A study published in a recent issue of Psychology of Violence examines the unique effects of multiple forms of victimization, namely child abuse and neglect (CAN) and exposure to parental intimate partner violence (IPV), on children's self-blame, feelings of being threatened, self-esteem, and ability to control anger. Using a cross-sectional designs, the study researchers recruited a population-based sample of 2,062 children aged 12–17 years in Hong Kong. Structured questionnaires were used to collect data from the children. The prevalence rate of the co-occurrence of exposure to IPV and CAN in the Chinese population, and the unique impacts of exposure to IPV and CAN on children were examined. Results showed 13.1% of the children had experienced CAN, and 6.5% had witnessed parental IPV. Among those families characterized by IPV, 61.1% were involved in child abuse in the preceding year of the study. Participants who had experienced both CAN and exposure to parental IPV reported lower levels of self-esteem and higher rates of being aggressive and violent, and feeling threatened. These children also reported the highest levels of feeling that their well-being was threatened and of blaming themselves for parental violence and parental discipline. The findings reemphasize the important need for public policy on child and youth victimization that encourages social workers and Child Protective Services to screen for child poly-victimization in cases of suspected/reported child abuse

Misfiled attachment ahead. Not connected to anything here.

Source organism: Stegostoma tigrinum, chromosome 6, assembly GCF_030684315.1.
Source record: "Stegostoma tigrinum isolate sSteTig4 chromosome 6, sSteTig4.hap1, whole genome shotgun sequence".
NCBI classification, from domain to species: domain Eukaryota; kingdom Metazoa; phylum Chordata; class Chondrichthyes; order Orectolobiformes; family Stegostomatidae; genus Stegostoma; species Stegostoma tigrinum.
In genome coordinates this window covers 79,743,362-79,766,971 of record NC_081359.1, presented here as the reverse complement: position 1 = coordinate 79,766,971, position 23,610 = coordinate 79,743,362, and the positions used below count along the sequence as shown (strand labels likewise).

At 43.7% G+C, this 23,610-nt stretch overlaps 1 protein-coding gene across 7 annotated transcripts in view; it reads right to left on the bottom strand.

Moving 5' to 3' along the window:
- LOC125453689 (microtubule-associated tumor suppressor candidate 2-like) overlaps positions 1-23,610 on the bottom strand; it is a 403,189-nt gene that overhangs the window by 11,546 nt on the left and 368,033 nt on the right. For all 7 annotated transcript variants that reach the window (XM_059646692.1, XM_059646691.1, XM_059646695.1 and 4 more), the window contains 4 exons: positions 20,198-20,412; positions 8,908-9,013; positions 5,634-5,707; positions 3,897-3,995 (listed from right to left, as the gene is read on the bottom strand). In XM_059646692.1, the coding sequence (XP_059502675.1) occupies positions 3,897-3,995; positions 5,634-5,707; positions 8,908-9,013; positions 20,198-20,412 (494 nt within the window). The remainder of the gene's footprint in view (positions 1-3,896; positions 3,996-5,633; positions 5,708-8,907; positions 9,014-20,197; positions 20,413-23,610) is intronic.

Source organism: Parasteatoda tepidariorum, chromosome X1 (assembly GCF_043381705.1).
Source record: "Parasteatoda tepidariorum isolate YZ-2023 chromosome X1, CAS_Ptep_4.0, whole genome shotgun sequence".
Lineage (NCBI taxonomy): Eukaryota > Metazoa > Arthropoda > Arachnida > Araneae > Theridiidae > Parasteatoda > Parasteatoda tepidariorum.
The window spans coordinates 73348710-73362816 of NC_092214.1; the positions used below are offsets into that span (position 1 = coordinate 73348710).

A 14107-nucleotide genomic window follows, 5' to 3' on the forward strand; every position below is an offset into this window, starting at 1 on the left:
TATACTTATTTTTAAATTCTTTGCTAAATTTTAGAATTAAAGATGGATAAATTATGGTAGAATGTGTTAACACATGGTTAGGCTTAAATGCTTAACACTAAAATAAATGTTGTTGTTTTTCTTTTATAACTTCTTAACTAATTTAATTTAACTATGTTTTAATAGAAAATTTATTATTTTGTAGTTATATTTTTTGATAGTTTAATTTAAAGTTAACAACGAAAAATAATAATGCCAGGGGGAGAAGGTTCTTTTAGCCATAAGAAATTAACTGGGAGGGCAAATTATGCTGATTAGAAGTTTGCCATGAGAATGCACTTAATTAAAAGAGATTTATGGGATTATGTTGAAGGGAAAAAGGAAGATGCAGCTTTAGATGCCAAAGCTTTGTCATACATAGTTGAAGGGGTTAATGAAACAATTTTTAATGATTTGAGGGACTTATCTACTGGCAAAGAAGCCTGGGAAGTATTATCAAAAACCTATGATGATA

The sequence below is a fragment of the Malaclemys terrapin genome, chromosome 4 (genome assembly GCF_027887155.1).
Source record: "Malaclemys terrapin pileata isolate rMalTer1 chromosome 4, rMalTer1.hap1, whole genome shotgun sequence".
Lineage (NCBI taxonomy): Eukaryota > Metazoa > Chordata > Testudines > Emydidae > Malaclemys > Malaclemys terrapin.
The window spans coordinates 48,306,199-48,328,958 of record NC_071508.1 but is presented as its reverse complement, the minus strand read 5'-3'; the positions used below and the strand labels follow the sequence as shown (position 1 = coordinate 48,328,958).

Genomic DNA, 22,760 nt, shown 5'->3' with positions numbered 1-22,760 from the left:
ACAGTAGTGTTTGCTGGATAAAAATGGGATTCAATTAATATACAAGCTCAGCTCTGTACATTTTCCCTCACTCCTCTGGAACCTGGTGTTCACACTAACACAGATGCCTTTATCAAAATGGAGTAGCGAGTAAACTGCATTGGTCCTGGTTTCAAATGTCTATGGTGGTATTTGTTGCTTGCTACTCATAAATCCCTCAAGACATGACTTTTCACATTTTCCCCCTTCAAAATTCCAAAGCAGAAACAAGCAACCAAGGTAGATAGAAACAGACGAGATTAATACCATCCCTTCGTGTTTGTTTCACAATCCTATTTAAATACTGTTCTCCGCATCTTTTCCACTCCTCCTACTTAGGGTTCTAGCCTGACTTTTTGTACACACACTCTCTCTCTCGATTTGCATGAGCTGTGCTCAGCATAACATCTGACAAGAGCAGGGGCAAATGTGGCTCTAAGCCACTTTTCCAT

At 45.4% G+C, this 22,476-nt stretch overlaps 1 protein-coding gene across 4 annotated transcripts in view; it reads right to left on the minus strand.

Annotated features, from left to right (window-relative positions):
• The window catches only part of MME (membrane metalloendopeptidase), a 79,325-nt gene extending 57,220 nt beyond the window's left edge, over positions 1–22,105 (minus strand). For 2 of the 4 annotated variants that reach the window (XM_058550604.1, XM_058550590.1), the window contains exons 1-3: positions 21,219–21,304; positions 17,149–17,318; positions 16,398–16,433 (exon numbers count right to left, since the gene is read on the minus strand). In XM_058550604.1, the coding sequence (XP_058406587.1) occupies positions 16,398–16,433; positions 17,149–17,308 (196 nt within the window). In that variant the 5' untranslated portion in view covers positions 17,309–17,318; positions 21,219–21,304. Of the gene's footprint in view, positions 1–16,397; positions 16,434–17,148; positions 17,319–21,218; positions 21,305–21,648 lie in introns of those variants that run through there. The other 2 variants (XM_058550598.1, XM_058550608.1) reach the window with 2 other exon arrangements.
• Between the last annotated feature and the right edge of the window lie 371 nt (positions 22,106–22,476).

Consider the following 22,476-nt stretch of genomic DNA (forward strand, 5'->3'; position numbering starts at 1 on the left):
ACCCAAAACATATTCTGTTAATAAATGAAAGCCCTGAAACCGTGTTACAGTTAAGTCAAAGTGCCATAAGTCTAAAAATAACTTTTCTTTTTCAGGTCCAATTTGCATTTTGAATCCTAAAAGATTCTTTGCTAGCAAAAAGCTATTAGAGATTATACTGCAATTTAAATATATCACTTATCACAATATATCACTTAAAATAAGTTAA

For the abstract.